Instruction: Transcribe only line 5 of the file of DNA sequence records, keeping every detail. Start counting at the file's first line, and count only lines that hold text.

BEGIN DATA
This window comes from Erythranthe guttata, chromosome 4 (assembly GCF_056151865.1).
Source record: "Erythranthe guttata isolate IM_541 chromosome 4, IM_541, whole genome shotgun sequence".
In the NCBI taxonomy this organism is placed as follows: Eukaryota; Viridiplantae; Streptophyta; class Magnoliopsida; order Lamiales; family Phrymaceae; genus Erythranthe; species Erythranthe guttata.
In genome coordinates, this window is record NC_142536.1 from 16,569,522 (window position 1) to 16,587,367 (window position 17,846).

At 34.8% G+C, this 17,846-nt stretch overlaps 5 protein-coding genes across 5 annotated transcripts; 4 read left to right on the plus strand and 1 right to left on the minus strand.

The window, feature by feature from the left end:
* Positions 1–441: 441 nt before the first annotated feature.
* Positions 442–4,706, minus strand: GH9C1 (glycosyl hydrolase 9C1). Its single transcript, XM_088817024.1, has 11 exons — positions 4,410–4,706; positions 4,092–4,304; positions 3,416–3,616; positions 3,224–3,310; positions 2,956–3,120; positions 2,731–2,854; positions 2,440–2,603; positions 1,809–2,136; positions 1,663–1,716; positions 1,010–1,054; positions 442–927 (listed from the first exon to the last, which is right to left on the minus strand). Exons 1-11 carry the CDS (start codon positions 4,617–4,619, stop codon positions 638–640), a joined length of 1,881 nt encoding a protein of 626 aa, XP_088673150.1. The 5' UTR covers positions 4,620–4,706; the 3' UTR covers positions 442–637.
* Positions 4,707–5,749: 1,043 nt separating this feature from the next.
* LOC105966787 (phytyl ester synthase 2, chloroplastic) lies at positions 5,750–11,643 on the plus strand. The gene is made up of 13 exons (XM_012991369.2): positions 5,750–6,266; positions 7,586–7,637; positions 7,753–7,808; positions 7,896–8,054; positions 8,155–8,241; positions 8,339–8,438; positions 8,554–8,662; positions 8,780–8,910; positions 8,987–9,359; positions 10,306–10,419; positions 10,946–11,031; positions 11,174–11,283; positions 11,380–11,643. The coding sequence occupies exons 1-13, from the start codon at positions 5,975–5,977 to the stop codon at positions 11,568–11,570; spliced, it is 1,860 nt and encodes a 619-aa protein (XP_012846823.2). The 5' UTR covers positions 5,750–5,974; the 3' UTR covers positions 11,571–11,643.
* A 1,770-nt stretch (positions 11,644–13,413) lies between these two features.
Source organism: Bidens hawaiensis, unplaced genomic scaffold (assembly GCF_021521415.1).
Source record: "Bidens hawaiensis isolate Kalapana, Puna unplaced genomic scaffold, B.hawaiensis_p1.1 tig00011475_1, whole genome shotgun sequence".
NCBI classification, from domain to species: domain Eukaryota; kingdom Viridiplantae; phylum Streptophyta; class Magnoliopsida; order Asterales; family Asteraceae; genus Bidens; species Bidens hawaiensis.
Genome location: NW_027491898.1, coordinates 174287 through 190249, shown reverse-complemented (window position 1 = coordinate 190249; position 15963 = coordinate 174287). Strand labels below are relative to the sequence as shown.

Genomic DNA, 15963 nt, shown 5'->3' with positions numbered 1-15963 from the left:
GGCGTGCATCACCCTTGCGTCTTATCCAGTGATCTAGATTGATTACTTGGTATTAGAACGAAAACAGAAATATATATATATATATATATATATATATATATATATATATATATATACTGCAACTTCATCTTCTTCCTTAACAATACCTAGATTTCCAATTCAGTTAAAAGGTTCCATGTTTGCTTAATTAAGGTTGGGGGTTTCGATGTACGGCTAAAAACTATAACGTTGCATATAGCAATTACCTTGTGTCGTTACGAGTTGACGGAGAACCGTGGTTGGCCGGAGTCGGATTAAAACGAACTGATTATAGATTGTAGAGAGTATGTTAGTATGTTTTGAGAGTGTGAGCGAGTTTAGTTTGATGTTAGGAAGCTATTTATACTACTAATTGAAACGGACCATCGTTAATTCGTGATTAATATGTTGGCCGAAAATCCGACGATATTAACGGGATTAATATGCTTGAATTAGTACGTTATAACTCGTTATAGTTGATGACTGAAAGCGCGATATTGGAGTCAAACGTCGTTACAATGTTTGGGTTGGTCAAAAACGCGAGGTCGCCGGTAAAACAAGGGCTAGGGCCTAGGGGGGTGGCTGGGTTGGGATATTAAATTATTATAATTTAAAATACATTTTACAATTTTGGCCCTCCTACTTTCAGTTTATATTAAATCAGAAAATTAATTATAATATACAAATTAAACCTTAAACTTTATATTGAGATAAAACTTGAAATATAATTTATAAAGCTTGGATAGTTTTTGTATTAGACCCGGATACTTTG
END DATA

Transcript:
At 34.8% G+C, this 17,846-nt stretch overlaps 5 protein-coding genes across 5 annotated transcripts; 4 read left to right on the plus strand and 1 right to left on the minus strand.